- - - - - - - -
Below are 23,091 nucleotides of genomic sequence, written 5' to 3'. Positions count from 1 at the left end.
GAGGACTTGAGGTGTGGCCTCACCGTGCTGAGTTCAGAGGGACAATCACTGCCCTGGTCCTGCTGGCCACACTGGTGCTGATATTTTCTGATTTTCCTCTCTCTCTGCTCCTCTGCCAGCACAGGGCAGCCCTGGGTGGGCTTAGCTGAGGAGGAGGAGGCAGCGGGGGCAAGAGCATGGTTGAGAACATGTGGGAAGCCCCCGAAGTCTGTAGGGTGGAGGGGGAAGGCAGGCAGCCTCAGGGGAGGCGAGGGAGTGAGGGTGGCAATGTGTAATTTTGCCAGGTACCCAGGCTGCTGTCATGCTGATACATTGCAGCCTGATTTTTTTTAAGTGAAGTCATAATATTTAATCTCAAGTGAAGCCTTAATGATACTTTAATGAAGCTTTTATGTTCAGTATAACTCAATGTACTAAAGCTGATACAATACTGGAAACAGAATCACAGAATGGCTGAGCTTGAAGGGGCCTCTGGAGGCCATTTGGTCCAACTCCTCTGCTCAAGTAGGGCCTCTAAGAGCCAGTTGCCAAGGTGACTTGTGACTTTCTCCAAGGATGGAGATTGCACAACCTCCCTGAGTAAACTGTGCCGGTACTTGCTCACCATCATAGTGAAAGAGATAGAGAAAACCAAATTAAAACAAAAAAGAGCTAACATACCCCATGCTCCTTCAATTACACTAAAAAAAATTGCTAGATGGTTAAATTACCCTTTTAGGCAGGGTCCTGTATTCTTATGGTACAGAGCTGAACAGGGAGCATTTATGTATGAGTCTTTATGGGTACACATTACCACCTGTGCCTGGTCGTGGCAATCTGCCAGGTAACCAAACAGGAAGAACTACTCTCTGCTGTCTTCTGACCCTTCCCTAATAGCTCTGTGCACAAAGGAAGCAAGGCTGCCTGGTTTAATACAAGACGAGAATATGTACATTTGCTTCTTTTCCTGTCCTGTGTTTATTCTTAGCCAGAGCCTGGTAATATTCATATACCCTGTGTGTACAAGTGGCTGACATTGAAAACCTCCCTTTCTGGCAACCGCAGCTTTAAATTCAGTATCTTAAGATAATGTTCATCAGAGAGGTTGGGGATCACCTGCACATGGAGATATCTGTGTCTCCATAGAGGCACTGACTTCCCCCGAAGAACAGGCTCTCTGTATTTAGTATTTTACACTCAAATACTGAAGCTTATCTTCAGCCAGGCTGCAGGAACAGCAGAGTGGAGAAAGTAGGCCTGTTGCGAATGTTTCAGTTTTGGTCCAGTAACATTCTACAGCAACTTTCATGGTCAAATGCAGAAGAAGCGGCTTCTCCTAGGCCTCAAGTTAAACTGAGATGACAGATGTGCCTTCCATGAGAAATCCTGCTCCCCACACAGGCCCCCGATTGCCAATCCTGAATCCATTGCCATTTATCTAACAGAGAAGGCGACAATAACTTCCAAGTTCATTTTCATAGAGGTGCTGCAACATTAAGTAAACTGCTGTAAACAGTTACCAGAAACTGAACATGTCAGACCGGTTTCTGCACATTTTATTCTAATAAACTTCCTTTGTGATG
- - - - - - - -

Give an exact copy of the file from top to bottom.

Below are 23,091 nucleotides of genomic sequence, written 5' to 3'. Positions count from 1 at the left end.
GAGGACTTGAGGTGTGGCCTCACCGTGCTGAGTTCAGAGGGACAATCACTGCCCTGGTCCTGCTGGCCACACTGGTGCTGATATTTTCTGATTTTCCTCTCTCTCTGCTCCTCTGCCAGCACAGGGCAGCCCTGGGTGGGCTTAGCTGAGGAGGAGGAGGCAGCGGGGGCAAGAGCATGGTTGAGAACATGTGGGAAGCCCCCGAAGTCTGTAGGGTGGAGGGGGAAGGCAGGCAGCCTCAGGGGAGGCGAGGGAGTGAGGGTGGCAATGTGTAATTTTGCCAGGTACCCAGGCTGCTGTCATGCTGATACATTGCAGCCTGATTTTTTTTAAGTGAAGTCATAATATTTAATCTCAAGTGAAGCCTTAATGATACTTTAATGAAGCTTTTATGTTCAGTATAACTCAATGTACTAAAGCTGATACAATACTGGAAACAGAATCACAGAATGGCTGAGCTTGAAGGGGCCTCTGGAGGCCATTTGGTCCAACTCCTCTGCTCAAGTAGGGCCTCTAAGAGCCAGTTGCCAAGGTGACTTGTGACTTTCTCCAAGGATGGAGATTGCACAACCTCCCTGAGTAAACTGTGCCGGTACTTGCTCACCATCATAGTGAAAGAGATAGAGAAAACCAAATTAAAACAAAAAAGAGCTAACATACCCCATGCTCCTTCAATTACACTAAAAAAAATTGCTAGATGGTTAAATTACCCTTTTAGGCAGGGTCCTGTATTCTTATGGTACAGAGCTGAACAGGGAGCATTTATGTATGAGTCTTTATGGGTACACATTACCACCTGTGCCTGGTCGTGGCAATCTGCCAGGTAACCAAACAGGAAGAACTACTCTCTGCTGTCTTCTGACCCTTCCCTAATAGCTCTGTGCACAAAGGAAGCAAGGCTGCCTGGTTTAATACAAGACGAGAATATGTACATTTGCTTCTTTTCCTGTCCTGTGTTTATTCTTAGCCAGAGCCTGGTAATATTCATATACCCTGTGTGTACAAGTGGCTGACATTGAAAACCTCCCTTTCTGGCAACCGCAGCTTTAAATTCAGTATCTTAAGATAATGTTCATCAGAGAGGTTGGGGATCACCTGCACATGGAGATATCTGTGTCTCCATAGAGGCACTGACTTCCCCCGAAGAACAGGCTCTCTGTATTTAGTATTTTACACTCAAATACTGAAGCTTATCTTCAGCCAGGCTGCAGGAACAGCAGAGTGGAGAAAGTAGGCCTGTTGCGAATGTTTCAGTTTTGGTCCAGTAACATTCTACAGCAACTTTCATGGTCAAATGCAGAAGAAGCGGCTTCTCCTAGGCCTCAAGTTAAACTGAGATGACAGATGTGCCTTCCATGAGAAATCCTGCTCCCCACACAGGCCCCCGATTGCCAATCCTGAATCCATTGCCATTTATCTAACAGAGAAGGCGACAATAACTTCCAAGTTCATTTTCATAGAGGTGCTGCAACATTAAGTAAACTGCTGTAAACAGTTACCAGAAACTGAACATGTCAGACCGGTTTCTGCACATTTTATTCTAATAAACTTCCTTTGTGATG